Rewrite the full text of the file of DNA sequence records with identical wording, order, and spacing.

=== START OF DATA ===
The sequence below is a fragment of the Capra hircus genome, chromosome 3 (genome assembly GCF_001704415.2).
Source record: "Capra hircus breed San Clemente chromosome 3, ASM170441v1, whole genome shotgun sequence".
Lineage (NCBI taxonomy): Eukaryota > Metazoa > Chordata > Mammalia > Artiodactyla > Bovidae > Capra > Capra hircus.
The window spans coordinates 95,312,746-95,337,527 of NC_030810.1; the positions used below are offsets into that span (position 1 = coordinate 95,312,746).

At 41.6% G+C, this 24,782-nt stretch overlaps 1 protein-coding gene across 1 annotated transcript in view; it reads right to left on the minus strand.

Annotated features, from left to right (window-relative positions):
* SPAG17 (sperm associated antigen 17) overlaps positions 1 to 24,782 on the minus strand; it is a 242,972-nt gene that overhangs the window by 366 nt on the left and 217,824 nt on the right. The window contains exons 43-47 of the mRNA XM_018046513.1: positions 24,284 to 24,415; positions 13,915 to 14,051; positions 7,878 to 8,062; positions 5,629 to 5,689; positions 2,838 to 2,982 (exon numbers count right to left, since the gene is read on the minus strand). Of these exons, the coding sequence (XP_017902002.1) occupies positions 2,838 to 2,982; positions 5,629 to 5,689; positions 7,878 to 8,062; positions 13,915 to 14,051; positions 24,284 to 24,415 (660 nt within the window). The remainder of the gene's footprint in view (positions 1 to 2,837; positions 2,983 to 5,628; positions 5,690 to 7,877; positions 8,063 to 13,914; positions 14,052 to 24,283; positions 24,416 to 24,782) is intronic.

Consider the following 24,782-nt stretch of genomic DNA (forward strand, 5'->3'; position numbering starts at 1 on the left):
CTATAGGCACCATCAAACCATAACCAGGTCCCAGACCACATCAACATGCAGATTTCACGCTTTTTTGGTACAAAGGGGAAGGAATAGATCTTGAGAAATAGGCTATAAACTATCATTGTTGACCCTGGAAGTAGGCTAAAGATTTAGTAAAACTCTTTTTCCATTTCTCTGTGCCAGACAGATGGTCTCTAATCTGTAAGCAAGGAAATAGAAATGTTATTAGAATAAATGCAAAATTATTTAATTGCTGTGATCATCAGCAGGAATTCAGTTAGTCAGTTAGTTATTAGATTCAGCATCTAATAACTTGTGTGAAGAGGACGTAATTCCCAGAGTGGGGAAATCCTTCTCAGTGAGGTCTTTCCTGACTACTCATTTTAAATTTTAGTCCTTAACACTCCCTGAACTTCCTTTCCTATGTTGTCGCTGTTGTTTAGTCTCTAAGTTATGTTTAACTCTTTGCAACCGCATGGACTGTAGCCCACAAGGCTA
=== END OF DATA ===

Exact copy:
The sequence below is a fragment of the Capra hircus genome, chromosome 3 (genome assembly GCF_001704415.2).
Source record: "Capra hircus breed San Clemente chromosome 3, ASM170441v1, whole genome shotgun sequence".
Lineage (NCBI taxonomy): Eukaryota > Metazoa > Chordata > Mammalia > Artiodactyla > Bovidae > Capra > Capra hircus.
The window spans coordinates 95,312,746-95,337,527 of NC_030810.1; the positions used below are offsets into that span (position 1 = coordinate 95,312,746).

At 41.6% G+C, this 24,782-nt stretch overlaps 1 protein-coding gene across 1 annotated transcript in view; it reads right to left on the minus strand.

Annotated features, from left to right (window-relative positions):
* SPAG17 (sperm associated antigen 17) overlaps positions 1 to 24,782 on the minus strand; it is a 242,972-nt gene that overhangs the window by 366 nt on the left and 217,824 nt on the right. The window contains exons 43-47 of the mRNA XM_018046513.1: positions 24,284 to 24,415; positions 13,915 to 14,051; positions 7,878 to 8,062; positions 5,629 to 5,689; positions 2,838 to 2,982 (exon numbers count right to left, since the gene is read on the minus strand). Of these exons, the coding sequence (XP_017902002.1) occupies positions 2,838 to 2,982; positions 5,629 to 5,689; positions 7,878 to 8,062; positions 13,915 to 14,051; positions 24,284 to 24,415 (660 nt within the window). The remainder of the gene's footprint in view (positions 1 to 2,837; positions 2,983 to 5,628; positions 5,690 to 7,877; positions 8,063 to 13,914; positions 14,052 to 24,283; positions 24,416 to 24,782) is intronic.

Consider the following 24,782-nt stretch of genomic DNA (forward strand, 5'->3'; position numbering starts at 1 on the left):
CTATAGGCACCATCAAACCATAACCAGGTCCCAGACCACATCAACATGCAGATTTCACGCTTTTTTGGTACAAAGGGGAAGGAATAGATCTTGAGAAATAGGCTATAAACTATCATTGTTGACCCTGGAAGTAGGCTAAAGATTTAGTAAAACTCTTTTTCCATTTCTCTGTGCCAGACAGATGGTCTCTAATCTGTAAGCAAGGAAATAGAAATGTTATTAGAATAAATGCAAAATTATTTAATTGCTGTGATCATCAGCAGGAATTCAGTTAGTCAGTTAGTTATTAGATTCAGCATCTAATAACTTGTGTGAAGAGGACGTAATTCCCAGAGTGGGGAAATCCTTCTCAGTGAGGTCTTTCCTGACTACTCATTTTAAATTTTAGTCCTTAACACTCCCTGAACTTCCTTTCCTATGTTGTCGCTGTTGTTTAGTCTCTAAGTTATGTTTAACTCTTTGCAACCGCATGGACTGTAGCCCACAAGGCTA